In men progesterone influences spermiogenesis, sperm capacitation/acrosome reaction and testosterone biosynthesis in the Leydig cells.
A study checking the correlation between testosterone, progesterone, and cortisol, found a strong correlation with each in men. But in women, progesterone was positively correlated with testosterone and cortisol, but testosterone and cortisol were uncorrelated.
There's strong evidence that dopamine plays a significant role. Progesterone receptors (PR) act as transcriptional mediators for dopamine, as well as for progesterone. In other words, PR's are needed by dopamine to induce sexual behaviour in both male and female mice.
The most common male sexual dysfunction is premature ejaculation. Dopamine not only facilitates male sexual behaviour, including sexual motivation, arousal and penile erection, but also controls ejaculation.
In Parkinson's disease, where the dopamine pathway has become dysfunctional, the use of dopamine agonists by young men leads to hypersexuality.
Injections of adrenocorticotropin (ACTH) and melanocyte stimulating hormone (MSH) into the hypothalamic periventricular region of the brain causes penile erection.
Cocaine, a potent nervous system stimulant, enhances erections by raising dopamine due to blocking it's reuptake.
Whereas serotonin inhibits sexual behaviour, explaining why SSRIs impair erection, ejaculation, and libido.
Hyperprolactinemia occurs naturally after sexual activities. But continuous elevated prolactin levels cause sexual dysfunction, leading to hypogonadism, low libido and impotence. High prolactin suppresses dopamine production. It can be caused by drugs, kidney failure, hypothyroidism, and by prolactinoma (a brain tumour secreting excess prolactin).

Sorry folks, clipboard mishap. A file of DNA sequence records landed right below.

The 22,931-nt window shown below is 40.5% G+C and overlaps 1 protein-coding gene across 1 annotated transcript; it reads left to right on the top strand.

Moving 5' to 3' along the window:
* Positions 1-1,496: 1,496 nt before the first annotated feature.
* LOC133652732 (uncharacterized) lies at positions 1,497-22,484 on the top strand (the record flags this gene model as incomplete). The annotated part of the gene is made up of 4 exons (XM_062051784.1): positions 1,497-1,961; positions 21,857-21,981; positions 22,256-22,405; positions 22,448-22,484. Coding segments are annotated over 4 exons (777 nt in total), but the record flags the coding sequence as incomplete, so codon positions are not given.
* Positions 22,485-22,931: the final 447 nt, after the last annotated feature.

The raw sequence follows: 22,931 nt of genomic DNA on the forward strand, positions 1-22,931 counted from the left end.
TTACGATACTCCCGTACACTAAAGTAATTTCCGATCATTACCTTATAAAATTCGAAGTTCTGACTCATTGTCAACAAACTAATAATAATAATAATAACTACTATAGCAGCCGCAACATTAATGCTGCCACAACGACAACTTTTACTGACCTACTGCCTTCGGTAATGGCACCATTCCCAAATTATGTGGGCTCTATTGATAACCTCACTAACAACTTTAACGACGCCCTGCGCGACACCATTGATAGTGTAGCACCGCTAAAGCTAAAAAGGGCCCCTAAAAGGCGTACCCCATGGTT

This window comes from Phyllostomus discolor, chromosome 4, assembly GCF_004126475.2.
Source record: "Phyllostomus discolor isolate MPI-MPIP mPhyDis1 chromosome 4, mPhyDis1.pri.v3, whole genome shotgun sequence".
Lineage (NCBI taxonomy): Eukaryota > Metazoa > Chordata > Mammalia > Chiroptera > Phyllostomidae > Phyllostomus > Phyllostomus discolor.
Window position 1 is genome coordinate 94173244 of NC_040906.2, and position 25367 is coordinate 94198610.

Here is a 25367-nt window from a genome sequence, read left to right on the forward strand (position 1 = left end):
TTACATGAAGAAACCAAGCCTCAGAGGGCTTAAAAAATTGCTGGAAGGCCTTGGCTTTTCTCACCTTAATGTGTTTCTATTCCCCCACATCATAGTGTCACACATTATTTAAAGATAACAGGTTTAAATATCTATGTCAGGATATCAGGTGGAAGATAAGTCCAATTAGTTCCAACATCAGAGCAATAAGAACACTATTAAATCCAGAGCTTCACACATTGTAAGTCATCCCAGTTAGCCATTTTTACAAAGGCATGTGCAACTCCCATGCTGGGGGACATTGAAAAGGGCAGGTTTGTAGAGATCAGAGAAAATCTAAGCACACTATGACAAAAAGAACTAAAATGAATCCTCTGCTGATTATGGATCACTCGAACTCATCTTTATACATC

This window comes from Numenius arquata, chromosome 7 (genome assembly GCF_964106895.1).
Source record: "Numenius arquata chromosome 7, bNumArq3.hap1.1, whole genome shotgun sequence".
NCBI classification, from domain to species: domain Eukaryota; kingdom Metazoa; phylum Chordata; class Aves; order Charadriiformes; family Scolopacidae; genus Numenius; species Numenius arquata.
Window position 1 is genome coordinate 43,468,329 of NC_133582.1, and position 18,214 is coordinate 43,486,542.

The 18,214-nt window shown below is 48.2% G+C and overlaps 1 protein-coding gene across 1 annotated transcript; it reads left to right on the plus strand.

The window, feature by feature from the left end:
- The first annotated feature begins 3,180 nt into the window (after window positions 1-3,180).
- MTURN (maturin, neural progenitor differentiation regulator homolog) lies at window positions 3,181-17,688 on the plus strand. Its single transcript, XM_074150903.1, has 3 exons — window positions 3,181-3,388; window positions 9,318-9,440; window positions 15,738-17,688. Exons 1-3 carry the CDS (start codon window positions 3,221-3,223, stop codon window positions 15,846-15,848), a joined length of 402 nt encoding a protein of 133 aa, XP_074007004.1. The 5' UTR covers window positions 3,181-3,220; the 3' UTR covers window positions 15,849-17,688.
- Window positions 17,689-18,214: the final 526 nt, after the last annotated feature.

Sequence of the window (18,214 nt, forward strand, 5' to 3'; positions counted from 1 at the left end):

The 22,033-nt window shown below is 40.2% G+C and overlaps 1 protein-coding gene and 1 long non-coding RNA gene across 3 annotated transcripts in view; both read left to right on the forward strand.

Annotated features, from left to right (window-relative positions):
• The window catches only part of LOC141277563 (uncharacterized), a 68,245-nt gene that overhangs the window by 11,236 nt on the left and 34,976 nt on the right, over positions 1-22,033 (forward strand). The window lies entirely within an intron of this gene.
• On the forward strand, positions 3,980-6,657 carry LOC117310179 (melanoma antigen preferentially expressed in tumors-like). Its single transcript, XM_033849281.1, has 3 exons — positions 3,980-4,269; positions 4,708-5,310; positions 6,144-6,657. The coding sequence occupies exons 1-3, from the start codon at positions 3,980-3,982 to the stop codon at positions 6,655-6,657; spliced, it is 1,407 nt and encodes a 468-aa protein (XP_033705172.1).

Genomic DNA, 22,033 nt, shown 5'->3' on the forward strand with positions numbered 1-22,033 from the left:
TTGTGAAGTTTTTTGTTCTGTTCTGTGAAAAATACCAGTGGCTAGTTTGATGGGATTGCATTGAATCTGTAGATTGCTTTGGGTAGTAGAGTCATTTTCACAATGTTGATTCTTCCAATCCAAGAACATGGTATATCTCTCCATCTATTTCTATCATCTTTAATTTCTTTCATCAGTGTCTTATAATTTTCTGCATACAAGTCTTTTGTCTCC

Hyperprolactinemia is treated with drugs which mimic dopamine's action, the most common being bromocriptine and cabergoline. High dopamine suppresses prolactin. The amino acid tyrosine is the precursor to dopamine.
Tyrosine is essential for any stressful situation, cold, fatigue, emotional trauma, prolonged work, sleep deprivation, it improves memory, cognition and physical performance. Lack of protein and stress lower tyrosine levels, with a subsequent reduction in dopamine. A drop in dopamine increases levels of prolactin. Dopamine is essential for a normal sexual response, increased prolactin causes a drop in libido.
The rate limiting step in dopamine synthesis is the enzyme tyrosine hydroxylase. Insufficient levels of vitamin D inhibit tyrosine hydroxylase, resulting in a disturbance in the dopamine pathway.
Other important contributors to a normal sexual function are nitric oxide (NO), hydrogen sulfide (H(2)S) and sodium hydrosulfide (NaHS). These all have significant vasodilatory and smooth muscle relaxant effects in both males and females. Progesterone also has significant vasodilatory and smooth muscle relaxant properties.
The precursor to NO is the amino acid arginine. Whereas the precursors to (H(2)S) and (NaHS) are the amino acids methionine and cysteine. Methionine is in fact the precursor to cysteine.
There appears a possible role of oxytocin in the male sexual response, although the studies are only suggestive of this. Oxytocin causes contractions, so is involved in orgasm.
Erectile dysfunction (ED) can be an important indicator of cardiovascular disease. Before any drug is taken, risk factors for CVD should be checked first and corrected. In all probability the ED will cease to occur. These are diabetes, hypertension, arterial calcification and inflammation in the vascular endothelium.
An erection, likewise the engorgement of the vagina in women, relies on a good supply of blood. If CVD is present this will be severely diminished.
A lack of vitamin D has been found to lead to CVD and diabetes. This nutrient if low, causes the renin-angiotensin-aldosterone system to kick into place, raising blood pressure. Calcified arteries are associated with low vitamin D, as is inflammation.